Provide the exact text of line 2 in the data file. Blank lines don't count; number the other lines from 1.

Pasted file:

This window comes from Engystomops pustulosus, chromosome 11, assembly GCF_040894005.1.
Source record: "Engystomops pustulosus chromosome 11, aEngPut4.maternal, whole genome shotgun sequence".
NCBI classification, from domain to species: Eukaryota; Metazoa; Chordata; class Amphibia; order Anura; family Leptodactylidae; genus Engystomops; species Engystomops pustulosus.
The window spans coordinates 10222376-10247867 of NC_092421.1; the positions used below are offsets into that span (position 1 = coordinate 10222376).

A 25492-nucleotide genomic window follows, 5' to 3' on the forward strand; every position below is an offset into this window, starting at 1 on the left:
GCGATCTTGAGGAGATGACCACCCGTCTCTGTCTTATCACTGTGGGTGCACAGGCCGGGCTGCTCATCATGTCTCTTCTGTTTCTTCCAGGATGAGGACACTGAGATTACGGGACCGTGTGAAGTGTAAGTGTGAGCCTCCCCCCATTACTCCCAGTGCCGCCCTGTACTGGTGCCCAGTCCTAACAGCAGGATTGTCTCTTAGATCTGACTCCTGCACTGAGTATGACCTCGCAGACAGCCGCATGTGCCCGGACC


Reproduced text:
Source record: "Engystomops pustulosus chromosome 11, aEngPut4.maternal, whole genome shotgun sequence".